Progressive movements promising social, political and economic transformation are the antidote to the anger and fear associated with polarization and populism. The leaders of left-transformative movements pursue serious policymaking to reduce inequality while increasing opportunity and citizen participation, argue Seren Selvin Korkmaz, a Fox International Fellow at Yale University, and Alphan Telek, a PhD candidate at Science Po Paris and Boğaziçi University. The article focuses on the British Labour Party under Jeremy Corbyn and the Our Revolution movement led by US Senator Bernie Sanders, but the writers explain that the left-transformative characterization also applies to La France Insoumise, the Five Star Movement in Italy, Podemos in Spain and Syriza in Greece as well as movements emerging in Iran and Tunisia. The progressive leaders share similar goals, and progress by one lifts others by countering the notion that “the left cannot win elections in the neoliberal era.” Korkmaz and Telek conclude, “Left-transformation is a global phenomenon and can reach its ultimate aims with national and international solidarity.” [Note: contains copyrighted material].
[HTML format, various paging].
Economic Impact of Cybercrime – No Slowing Down. Center for Strategic & International Studies. James Andrew Lewis. February 21, 2018
The Center for Strategic and International Studies (CSIS), in partnership with McAfee, present Economic Impact of Cybercrime – No Slowing Down, a global report that focuses on the significant impact that cybercrime has on economies worldwide. The report concludes that close to $600 billion, nearly one percent of global GDP, is lost to cybercrime each year, which is up from a 2014 study that put global losses at about $445 billion. The report attributes the growth over three years to cybercriminals quickly adopting new technologies and the ease of cybercrime growing as actors leverage black markets and digital currencies. [Note: contains copyrighted material].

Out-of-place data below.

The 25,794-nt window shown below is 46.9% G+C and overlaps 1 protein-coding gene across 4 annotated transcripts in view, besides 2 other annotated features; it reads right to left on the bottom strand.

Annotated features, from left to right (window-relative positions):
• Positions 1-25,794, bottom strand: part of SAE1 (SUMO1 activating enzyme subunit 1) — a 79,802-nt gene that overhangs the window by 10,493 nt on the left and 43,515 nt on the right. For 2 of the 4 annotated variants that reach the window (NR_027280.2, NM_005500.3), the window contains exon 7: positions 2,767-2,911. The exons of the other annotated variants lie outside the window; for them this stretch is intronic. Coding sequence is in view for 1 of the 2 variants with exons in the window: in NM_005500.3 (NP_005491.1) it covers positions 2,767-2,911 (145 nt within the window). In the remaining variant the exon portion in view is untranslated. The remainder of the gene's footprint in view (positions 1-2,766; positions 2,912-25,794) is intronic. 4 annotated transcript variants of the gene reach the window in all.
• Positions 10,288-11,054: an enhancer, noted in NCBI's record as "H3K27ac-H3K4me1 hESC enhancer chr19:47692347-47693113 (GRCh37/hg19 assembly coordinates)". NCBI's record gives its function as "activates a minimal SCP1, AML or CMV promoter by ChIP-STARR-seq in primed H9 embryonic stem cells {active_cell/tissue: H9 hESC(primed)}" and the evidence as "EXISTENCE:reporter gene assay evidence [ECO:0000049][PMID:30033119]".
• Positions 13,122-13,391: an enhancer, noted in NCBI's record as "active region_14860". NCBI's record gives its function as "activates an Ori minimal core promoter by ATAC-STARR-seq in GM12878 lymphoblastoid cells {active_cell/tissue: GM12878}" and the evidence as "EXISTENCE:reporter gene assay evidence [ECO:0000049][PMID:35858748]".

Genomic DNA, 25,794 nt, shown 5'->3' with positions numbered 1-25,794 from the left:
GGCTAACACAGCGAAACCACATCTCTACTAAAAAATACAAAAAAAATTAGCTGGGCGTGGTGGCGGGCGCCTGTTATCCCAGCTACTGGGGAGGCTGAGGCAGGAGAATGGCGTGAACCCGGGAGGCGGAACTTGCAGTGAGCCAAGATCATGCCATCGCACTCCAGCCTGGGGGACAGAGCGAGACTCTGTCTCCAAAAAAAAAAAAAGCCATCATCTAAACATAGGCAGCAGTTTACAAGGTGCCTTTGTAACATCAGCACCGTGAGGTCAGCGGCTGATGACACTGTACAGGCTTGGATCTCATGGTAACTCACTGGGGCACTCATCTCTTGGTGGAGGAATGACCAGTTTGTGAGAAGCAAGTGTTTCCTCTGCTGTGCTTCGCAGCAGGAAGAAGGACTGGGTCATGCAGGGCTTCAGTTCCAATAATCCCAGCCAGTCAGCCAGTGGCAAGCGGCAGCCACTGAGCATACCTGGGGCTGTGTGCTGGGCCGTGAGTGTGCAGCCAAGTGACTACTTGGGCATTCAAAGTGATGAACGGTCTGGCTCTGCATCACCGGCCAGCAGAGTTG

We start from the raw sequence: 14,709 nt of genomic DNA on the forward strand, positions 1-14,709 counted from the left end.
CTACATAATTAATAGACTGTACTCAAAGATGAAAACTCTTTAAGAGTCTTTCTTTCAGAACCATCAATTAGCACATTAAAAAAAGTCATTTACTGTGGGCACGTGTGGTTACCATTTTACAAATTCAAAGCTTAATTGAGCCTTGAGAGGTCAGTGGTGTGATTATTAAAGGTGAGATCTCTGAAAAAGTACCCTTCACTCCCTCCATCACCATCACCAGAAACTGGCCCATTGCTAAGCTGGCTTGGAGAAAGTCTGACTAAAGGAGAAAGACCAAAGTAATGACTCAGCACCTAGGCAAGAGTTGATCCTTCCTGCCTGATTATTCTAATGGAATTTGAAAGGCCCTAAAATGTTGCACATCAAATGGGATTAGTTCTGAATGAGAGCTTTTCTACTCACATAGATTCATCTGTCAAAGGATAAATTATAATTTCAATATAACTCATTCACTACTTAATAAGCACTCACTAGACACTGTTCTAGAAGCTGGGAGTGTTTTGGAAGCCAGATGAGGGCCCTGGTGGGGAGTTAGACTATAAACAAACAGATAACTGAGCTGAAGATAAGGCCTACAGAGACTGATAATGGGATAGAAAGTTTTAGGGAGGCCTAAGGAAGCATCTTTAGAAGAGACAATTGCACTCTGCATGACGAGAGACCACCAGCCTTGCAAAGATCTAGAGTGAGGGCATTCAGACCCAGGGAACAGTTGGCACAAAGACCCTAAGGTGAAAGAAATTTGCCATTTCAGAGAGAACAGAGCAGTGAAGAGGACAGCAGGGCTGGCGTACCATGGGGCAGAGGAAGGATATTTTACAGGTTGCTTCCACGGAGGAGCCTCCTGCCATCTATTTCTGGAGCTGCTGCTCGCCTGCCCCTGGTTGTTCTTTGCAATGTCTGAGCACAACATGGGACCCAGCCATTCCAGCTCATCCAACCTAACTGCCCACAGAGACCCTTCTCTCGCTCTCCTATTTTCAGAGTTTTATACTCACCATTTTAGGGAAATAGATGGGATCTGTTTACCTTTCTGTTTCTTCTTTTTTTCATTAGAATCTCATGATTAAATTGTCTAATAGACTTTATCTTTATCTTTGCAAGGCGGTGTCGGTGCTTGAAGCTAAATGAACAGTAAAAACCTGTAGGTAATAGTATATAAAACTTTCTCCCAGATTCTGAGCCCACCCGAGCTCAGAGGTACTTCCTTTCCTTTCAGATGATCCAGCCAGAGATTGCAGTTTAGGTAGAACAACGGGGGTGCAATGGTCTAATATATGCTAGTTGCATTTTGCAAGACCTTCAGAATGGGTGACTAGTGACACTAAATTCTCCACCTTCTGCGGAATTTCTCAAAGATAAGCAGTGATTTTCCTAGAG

[PDF format, 28 pages].
Tax and Development: New Frontiers of Research and Action. Center for Global Development. Maya Forstater. February 8, 2018.
This paper looks at estimates of the potential gains from taxing across borders, alongside largely domestic measures such as property tax, personal income tax, VAT, and tobacco taxes. It finds that while action on cross-border taxation could yield additional tax take in the region of one percent of GDP, in many countries measures targeting the domestic tax base might deliver something in the region of nine percent. The main enabler is political commitment. [Note: contains copyrighted material].